The second pillar of aviation SMS is the Safety Risk Management. No one offers a better explanation of this pillar than Li, et al. (2015). According to the author, Safety Risk Management is basically the thoughtful and thorough acknowledgment and management of potential hazards at an earlier time. Engrossed in safety, control of threats describes all the operational processes across all the departments within the organization. In addition, a risk management system should seek to identify the major hazards and quantify them to assess risk and implement controls. This is an issue that the organization ought to pursue and perfect. Three basic management strategies, reactive, proactive, and predictive are used in the analysis. Li, et al. further identifies two elements of this pillar. The first one is the identification of the hazard. Hazard denotes anything that can cause harm like chemicals and sharp objects. There are five types of workplace hazards like materials, equipment, people, the environment, and system. With hazard identification, a proactive approach is adopted in the management of risks. Danger can be identified by walking around. With this procedure, safety issues are determined using the sense of touch, sight, and hearing. This proactive method can help in the prevention of future accidents. The other element is Risk Assessment and Mitigation. Following the identification of a hazard, the risk needs evaluation. The risk is the possibility of someone getting harmed by a danger with the inclusion of the degree of seriousness of the harm. The best evaluation method is the risk matrix that measures the probability of occurrence of an event. Here the organization can asses risk and decide on precautions or controls.
The third pillar of SMS is the Safety Assurance which has three essential elements. The first element is Safety Performance Monitoring and Measurement. This is achievable by measuring the indicators that allow for performance monitoring. Second is the Management of Change. This element abides by a couple of principles. They include; identification, request, need, education, and implementation CITATION Ost13 \l 1033 (Oster Jr, et al., 2013). Predictive risk management uses the proactive approach in the analysis and forecast of future hazards. In other words, this approach employs the beforehand mentioned change principles in risk predictions. The thirds and final element are Continuous Improvements of the SMS. It is indispensable to gauge the performance of already placed systems even in the presence of efficient SMS. The reason for this is to avoid the end user from being self-satisfied and the destruction of safety knowledge and skills.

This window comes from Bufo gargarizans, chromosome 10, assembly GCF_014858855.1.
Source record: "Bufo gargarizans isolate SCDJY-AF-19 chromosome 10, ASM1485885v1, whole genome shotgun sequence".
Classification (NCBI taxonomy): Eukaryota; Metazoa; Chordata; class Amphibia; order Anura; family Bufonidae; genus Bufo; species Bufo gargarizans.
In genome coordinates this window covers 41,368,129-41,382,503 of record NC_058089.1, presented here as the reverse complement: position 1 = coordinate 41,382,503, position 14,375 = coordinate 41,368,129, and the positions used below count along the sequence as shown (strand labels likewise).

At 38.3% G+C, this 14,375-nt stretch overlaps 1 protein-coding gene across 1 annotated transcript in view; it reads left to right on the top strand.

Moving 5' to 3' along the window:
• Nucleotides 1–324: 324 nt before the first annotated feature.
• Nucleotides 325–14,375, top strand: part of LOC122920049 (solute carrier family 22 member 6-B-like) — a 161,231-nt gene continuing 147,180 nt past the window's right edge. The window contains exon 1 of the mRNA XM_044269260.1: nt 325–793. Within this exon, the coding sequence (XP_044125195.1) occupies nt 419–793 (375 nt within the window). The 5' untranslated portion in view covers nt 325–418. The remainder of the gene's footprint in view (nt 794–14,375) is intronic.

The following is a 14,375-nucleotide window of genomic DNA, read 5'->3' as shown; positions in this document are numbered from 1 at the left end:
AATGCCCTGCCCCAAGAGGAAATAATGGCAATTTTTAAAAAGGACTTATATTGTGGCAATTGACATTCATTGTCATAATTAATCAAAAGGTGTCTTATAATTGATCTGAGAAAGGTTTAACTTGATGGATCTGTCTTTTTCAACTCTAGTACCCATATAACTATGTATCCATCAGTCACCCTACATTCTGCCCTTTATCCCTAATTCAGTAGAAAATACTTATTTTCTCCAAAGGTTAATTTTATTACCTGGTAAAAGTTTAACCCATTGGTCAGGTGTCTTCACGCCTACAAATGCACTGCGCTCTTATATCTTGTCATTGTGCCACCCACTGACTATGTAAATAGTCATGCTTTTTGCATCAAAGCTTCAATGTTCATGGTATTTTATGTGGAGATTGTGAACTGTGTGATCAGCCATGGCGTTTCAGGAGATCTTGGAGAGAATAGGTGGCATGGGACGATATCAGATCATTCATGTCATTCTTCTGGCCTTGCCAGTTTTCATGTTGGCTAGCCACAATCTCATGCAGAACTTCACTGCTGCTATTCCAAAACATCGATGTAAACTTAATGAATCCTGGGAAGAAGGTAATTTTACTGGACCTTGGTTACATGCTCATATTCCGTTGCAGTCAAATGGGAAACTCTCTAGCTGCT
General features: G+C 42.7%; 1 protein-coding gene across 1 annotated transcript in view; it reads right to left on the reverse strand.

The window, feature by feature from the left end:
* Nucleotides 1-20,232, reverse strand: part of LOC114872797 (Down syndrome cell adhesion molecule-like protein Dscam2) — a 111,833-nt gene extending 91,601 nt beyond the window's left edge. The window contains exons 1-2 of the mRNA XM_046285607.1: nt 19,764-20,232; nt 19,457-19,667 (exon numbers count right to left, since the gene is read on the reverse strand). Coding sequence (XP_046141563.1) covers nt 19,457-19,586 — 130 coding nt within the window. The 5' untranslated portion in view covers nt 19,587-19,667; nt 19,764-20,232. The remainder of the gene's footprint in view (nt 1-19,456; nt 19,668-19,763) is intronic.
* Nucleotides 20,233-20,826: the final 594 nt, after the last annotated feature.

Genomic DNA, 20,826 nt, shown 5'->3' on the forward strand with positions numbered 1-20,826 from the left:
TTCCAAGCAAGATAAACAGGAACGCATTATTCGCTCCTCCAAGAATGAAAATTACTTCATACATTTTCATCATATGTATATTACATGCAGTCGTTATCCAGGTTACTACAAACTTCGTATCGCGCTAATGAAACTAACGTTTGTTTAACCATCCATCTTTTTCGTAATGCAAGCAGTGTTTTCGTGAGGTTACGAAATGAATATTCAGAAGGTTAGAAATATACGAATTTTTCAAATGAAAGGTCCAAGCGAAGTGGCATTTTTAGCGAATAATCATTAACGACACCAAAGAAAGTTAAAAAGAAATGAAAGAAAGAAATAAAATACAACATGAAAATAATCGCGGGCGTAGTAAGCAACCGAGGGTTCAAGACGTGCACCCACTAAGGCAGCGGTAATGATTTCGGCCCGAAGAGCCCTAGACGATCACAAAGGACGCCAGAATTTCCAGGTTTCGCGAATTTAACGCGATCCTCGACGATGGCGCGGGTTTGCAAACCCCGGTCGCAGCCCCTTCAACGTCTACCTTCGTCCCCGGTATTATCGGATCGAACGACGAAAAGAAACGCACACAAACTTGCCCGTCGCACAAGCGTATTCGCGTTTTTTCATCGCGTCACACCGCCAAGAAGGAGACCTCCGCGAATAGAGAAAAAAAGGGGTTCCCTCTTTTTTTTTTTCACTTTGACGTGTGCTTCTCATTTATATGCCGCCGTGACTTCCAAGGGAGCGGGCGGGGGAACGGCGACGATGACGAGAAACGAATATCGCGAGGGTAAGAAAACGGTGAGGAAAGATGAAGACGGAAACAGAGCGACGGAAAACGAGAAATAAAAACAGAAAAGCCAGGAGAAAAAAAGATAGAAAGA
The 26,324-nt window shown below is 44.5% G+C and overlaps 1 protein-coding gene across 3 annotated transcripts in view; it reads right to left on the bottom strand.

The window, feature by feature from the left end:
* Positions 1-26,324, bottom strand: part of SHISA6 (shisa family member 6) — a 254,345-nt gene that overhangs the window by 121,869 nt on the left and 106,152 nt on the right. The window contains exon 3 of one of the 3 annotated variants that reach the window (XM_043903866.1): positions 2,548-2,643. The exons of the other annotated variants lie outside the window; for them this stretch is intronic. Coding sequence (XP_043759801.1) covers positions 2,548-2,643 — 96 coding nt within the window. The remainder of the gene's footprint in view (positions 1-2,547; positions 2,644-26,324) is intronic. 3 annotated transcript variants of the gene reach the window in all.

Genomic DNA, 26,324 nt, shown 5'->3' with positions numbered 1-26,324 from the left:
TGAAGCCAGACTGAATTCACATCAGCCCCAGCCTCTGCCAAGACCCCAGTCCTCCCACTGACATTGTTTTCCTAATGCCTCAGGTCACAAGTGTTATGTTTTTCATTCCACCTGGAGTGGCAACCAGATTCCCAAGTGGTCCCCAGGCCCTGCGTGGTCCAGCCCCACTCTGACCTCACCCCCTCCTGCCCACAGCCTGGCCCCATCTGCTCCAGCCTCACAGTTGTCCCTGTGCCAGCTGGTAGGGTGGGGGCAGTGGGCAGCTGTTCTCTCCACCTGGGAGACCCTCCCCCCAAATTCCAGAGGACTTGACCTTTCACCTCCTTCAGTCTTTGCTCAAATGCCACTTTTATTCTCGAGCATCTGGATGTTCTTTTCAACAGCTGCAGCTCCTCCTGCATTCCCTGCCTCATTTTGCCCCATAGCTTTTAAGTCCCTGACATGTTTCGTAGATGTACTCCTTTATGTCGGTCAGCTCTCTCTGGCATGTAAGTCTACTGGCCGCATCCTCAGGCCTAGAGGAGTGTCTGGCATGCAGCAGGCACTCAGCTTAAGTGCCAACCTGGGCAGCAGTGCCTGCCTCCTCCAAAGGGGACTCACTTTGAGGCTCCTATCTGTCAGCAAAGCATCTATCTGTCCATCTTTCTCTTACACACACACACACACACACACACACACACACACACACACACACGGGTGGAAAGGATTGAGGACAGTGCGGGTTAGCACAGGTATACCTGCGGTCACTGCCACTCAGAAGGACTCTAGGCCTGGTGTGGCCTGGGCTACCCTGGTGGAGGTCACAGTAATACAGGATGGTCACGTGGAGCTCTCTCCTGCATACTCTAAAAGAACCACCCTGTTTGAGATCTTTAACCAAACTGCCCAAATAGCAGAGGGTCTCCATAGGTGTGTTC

The fourth and the last pillar of SMS is the Safety Promotion. This pillar appeals to the aviation sector as it continuously promotes safety as a core value in an organization. The first and perhaps the crucial stage in the development of a safety culture in an organization is the establishment of justice. To expound on this, reference is on a just culture that incorporates a system of shared accountability where the organization is responsible for the process design and safe system whereas the employees are responsible for their behavior and safe choices. This makes the organization safe from the blame for the occurrence of accidents. This pillar equally has two elements. First is training and education with the requirement that all aviation firms ought to come up with and maintain a safety training program. By this, the organization will be sure of the competency of their workers in carrying out SMS responsibilities. To add, the training should be designed in a way that the focus on the personnel responsibilities. Moreover, there is a need for the training to be recurrent...
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A Fully Implemented Safety Management System (SMS) Aids an Aviation Organization in The Creation and Maintenance of a Positive Safety Culture. (2022, Jul 18). Retrieved from https://speedypaper.com/essays/a-fully-implemented-safety-management-system-sms-aids-an-aviation-organization-in-the-creation-and-maintenance-of-a-positive-safety-culture